The UN Broadband commission has a “ 1 for 2 “ target developed by Alliances for Affordable Internet Organization. The target means that affordable internet is where 1 GB of mobile internet is priced at 2% or less of average monthly income for a particular country. By taking the average monthly income for Myanmar as 200,000 MMK (around 111 USD) and 1 GB of mobile internet price as 1000 MMK (0.56 USD) , the internet affordability value is around 0.5% of average income. On paper, there is nothing wrong with Myanmar’s internet affordability, yet the truth is that there is a large group of population living under Myanmar’s minimum wage (14,4000 MMK per month). It is obvious that in order to enjoy quality internet, 1 GB is too limited to stream video contents, pursue learnings and other capabilities. However, with the rising inflation and limited income opportunities, people like “Maung” , a youth from the urban outskirt of Yangon, have to maximize their mental resistance against the urge to use the internet more properly.
“I do not have any income so I have to be really selective about how I spend my mobile data, I don't really use facebook. I mostly play online competitive games on a daily basis. I feel like the mobile data price is too much. I look for unlimited wifi providers , but no luck, nothing is available in my area.”
While unlimited wifi service providers are available in the major cities of most regions in Myanmar, individuals from urban outskirts, far-flung rural areas and minor cities have no choice but to rely on mobile internet.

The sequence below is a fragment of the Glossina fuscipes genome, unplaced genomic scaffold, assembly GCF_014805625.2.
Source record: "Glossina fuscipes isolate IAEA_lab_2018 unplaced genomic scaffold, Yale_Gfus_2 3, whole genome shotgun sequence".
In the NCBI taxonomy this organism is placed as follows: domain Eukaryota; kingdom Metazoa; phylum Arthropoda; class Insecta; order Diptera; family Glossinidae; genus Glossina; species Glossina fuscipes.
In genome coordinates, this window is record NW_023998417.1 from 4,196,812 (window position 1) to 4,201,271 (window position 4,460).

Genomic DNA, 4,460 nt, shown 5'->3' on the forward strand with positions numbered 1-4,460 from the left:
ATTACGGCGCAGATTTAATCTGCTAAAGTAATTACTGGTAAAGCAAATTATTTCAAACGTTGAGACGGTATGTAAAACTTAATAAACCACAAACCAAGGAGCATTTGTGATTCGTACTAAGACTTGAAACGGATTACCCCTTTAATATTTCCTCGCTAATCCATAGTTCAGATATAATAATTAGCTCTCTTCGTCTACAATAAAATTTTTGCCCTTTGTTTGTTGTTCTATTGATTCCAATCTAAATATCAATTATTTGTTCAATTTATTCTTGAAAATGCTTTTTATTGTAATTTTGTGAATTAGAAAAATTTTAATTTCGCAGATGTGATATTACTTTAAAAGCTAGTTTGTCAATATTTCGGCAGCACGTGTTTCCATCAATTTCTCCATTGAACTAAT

According to Speedtest.net, Myanmar has 22.67 Mbps download speed for mobile internet and 22.69 Mbps download speed for fixed broadband in July 2021. The overall internet speed of Myanmar is relatively doing well in the Southeast Asia Region, however not everyone from Myanmar can enjoy this. Like the story of a youth featured in the introduction , most areas of ethnic regions lack stability and adequate speed. The stories about people taking rather drastic measures such as climbing up hills just to be able to use a stable internet is not uncommon in rural regions of Myanmar. Even for urban internet users, occasional internet breakdowns of ISPs and low internet stability issues still linger.
Generally, three most common types of internet services in Myanmar are (1) mobile internet, (2) FTTH (Fiber-to-the-home) services and (3) wireless broadband services. Only FTTH services are available as an unlimited version as there are internet usage limitations for mobile internet and wireless broadband services. With the ongoing waves of Covid-19 and security risks, the internet seems like a good place to spend time.